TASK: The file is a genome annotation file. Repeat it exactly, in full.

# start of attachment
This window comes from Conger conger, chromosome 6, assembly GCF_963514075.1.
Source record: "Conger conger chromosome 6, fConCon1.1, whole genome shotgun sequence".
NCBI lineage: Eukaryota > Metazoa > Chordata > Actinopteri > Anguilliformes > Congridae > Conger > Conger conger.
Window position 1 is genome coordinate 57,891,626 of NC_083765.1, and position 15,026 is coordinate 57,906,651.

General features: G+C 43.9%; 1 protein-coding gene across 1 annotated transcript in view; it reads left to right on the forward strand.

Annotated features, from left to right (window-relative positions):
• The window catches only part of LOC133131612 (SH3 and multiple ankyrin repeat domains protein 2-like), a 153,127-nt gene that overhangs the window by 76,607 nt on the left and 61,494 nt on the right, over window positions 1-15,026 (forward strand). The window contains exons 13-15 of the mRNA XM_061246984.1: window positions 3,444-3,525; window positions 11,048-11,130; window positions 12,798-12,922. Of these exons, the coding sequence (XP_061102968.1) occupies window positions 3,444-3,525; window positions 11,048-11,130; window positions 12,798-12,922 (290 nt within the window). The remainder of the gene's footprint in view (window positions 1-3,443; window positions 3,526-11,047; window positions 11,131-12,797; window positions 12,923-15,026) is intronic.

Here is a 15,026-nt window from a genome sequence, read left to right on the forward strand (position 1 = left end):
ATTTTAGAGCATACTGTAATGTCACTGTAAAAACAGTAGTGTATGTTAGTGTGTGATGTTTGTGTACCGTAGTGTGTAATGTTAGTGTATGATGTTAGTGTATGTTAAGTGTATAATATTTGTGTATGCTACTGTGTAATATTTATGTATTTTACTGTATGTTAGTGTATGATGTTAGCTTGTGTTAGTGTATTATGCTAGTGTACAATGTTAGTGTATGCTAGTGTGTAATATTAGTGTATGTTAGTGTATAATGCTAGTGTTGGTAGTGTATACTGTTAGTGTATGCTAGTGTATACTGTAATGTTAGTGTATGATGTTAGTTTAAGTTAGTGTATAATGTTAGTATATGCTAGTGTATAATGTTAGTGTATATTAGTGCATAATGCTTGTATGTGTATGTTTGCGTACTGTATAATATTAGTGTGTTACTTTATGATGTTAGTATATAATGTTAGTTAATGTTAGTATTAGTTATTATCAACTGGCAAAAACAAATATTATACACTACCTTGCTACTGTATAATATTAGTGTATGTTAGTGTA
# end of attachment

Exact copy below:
This window comes from Conger conger, chromosome 6, assembly GCF_963514075.1.
Source record: "Conger conger chromosome 6, fConCon1.1, whole genome shotgun sequence".
NCBI lineage: Eukaryota > Metazoa > Chordata > Actinopteri > Anguilliformes > Congridae > Conger > Conger conger.
Window position 1 is genome coordinate 57,891,626 of NC_083765.1, and position 15,026 is coordinate 57,906,651.

General features: G+C 43.9%; 1 protein-coding gene across 1 annotated transcript in view; it reads left to right on the forward strand.

Annotated features, from left to right (window-relative positions):
• The window catches only part of LOC133131612 (SH3 and multiple ankyrin repeat domains protein 2-like), a 153,127-nt gene that overhangs the window by 76,607 nt on the left and 61,494 nt on the right, over window positions 1-15,026 (forward strand). The window contains exons 13-15 of the mRNA XM_061246984.1: window positions 3,444-3,525; window positions 11,048-11,130; window positions 12,798-12,922. Of these exons, the coding sequence (XP_061102968.1) occupies window positions 3,444-3,525; window positions 11,048-11,130; window positions 12,798-12,922 (290 nt within the window). The remainder of the gene's footprint in view (window positions 1-3,443; window positions 3,526-11,047; window positions 11,131-12,797; window positions 12,923-15,026) is intronic.

Here is a 15,026-nt window from a genome sequence, read left to right on the forward strand (position 1 = left end):
ATTTTAGAGCATACTGTAATGTCACTGTAAAAACAGTAGTGTATGTTAGTGTGTGATGTTTGTGTACCGTAGTGTGTAATGTTAGTGTATGATGTTAGTGTATGTTAAGTGTATAATATTTGTGTATGCTACTGTGTAATATTTATGTATTTTACTGTATGTTAGTGTATGATGTTAGCTTGTGTTAGTGTATTATGCTAGTGTACAATGTTAGTGTATGCTAGTGTGTAATATTAGTGTATGTTAGTGTATAATGCTAGTGTTGGTAGTGTATACTGTTAGTGTATGCTAGTGTATACTGTAATGTTAGTGTATGATGTTAGTTTAAGTTAGTGTATAATGTTAGTATATGCTAGTGTATAATGTTAGTGTATATTAGTGCATAATGCTTGTATGTGTATGTTTGCGTACTGTATAATATTAGTGTGTTACTTTATGATGTTAGTATATAATGTTAGTTAATGTTAGTATTAGTTATTATCAACTGGCAAAAACAAATATTATACACTACCTTGCTACTGTATAATATTAGTGTATGTTAGTGTA